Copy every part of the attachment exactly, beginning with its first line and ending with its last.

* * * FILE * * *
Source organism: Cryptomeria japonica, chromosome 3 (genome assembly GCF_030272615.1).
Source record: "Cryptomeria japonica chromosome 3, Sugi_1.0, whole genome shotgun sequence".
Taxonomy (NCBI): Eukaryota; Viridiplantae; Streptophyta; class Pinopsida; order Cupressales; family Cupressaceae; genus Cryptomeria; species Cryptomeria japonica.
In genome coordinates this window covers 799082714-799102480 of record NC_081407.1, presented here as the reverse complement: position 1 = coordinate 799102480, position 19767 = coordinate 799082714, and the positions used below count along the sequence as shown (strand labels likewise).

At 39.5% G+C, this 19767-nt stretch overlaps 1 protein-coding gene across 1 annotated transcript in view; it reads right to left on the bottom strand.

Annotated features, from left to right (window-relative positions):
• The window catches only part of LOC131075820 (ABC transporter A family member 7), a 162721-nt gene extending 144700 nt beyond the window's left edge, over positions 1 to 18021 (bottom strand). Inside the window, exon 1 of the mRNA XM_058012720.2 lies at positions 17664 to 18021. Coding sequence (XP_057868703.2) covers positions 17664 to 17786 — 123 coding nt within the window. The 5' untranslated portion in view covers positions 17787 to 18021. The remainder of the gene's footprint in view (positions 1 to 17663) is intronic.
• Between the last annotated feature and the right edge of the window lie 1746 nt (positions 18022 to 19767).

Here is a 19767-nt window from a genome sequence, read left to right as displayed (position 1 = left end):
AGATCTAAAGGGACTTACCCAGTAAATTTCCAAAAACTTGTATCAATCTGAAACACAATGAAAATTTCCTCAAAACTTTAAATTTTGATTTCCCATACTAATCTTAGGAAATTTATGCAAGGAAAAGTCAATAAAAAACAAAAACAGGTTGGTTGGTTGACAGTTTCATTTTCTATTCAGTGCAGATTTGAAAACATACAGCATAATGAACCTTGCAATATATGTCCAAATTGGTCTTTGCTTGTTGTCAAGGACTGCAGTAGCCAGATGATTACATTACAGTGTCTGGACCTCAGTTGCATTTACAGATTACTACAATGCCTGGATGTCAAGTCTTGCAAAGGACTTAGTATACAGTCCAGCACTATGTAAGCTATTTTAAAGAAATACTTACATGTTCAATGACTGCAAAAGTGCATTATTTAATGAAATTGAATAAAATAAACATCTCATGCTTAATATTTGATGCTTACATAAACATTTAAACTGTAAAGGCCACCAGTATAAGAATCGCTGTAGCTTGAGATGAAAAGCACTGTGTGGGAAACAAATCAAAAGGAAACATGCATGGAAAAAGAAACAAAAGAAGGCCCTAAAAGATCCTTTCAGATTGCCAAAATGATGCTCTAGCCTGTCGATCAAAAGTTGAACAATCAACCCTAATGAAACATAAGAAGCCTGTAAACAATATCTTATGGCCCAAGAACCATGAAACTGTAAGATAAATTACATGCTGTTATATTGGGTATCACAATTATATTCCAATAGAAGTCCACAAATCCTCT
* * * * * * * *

Source organism: Cryptomeria japonica, chromosome 3 (genome assembly GCF_030272615.1).
Source record: "Cryptomeria japonica chromosome 3, Sugi_1.0, whole genome shotgun sequence".
Taxonomy (NCBI): Eukaryota; Viridiplantae; Streptophyta; class Pinopsida; order Cupressales; family Cupressaceae; genus Cryptomeria; species Cryptomeria japonica.
In genome coordinates this window covers 799082714-799102480 of record NC_081407.1, presented here as the reverse complement: position 1 = coordinate 799102480, position 19767 = coordinate 799082714, and the positions used below count along the sequence as shown (strand labels likewise).

At 39.5% G+C, this 19767-nt stretch overlaps 1 protein-coding gene across 1 annotated transcript in view; it reads right to left on the bottom strand.

Annotated features, from left to right (window-relative positions):
• The window catches only part of LOC131075820 (ABC transporter A family member 7), a 162721-nt gene extending 144700 nt beyond the window's left edge, over positions 1 to 18021 (bottom strand). Inside the window, exon 1 of the mRNA XM_058012720.2 lies at positions 17664 to 18021. Coding sequence (XP_057868703.2) covers positions 17664 to 17786 — 123 coding nt within the window. The 5' untranslated portion in view covers positions 17787 to 18021. The remainder of the gene's footprint in view (positions 1 to 17663) is intronic.
• Between the last annotated feature and the right edge of the window lie 1746 nt (positions 18022 to 19767).

Here is a 19767-nt window from a genome sequence, read left to right as displayed (position 1 = left end):
AGATCTAAAGGGACTTACCCAGTAAATTTCCAAAAACTTGTATCAATCTGAAACACAATGAAAATTTCCTCAAAACTTTAAATTTTGATTTCCCATACTAATCTTAGGAAATTTATGCAAGGAAAAGTCAATAAAAAACAAAAACAGGTTGGTTGGTTGACAGTTTCATTTTCTATTCAGTGCAGATTTGAAAACATACAGCATAATGAACCTTGCAATATATGTCCAAATTGGTCTTTGCTTGTTGTCAAGGACTGCAGTAGCCAGATGATTACATTACAGTGTCTGGACCTCAGTTGCATTTACAGATTACTACAATGCCTGGATGTCAAGTCTTGCAAAGGACTTAGTATACAGTCCAGCACTATGTAAGCTATTTTAAAGAAATACTTACATGTTCAATGACTGCAAAAGTGCATTATTTAATGAAATTGAATAAAATAAACATCTCATGCTTAATATTTGATGCTTACATAAACATTTAAACTGTAAAGGCCACCAGTATAAGAATCGCTGTAGCTTGAGATGAAAAGCACTGTGTGGGAAACAAATCAAAAGGAAACATGCATGGAAAAAGAAACAAAAGAAGGCCCTAAAAGATCCTTTCAGATTGCCAAAATGATGCTCTAGCCTGTCGATCAAAAGTTGAACAATCAACCCTAATGAAACATAAGAAGCCTGTAAACAATATCTTATGGCCCAAGAACCATGAAACTGTAAGATAAATTACATGCTGTTATATTGGGTATCACAATTATATTCCAATAGAAGTCCACAAATCCTCT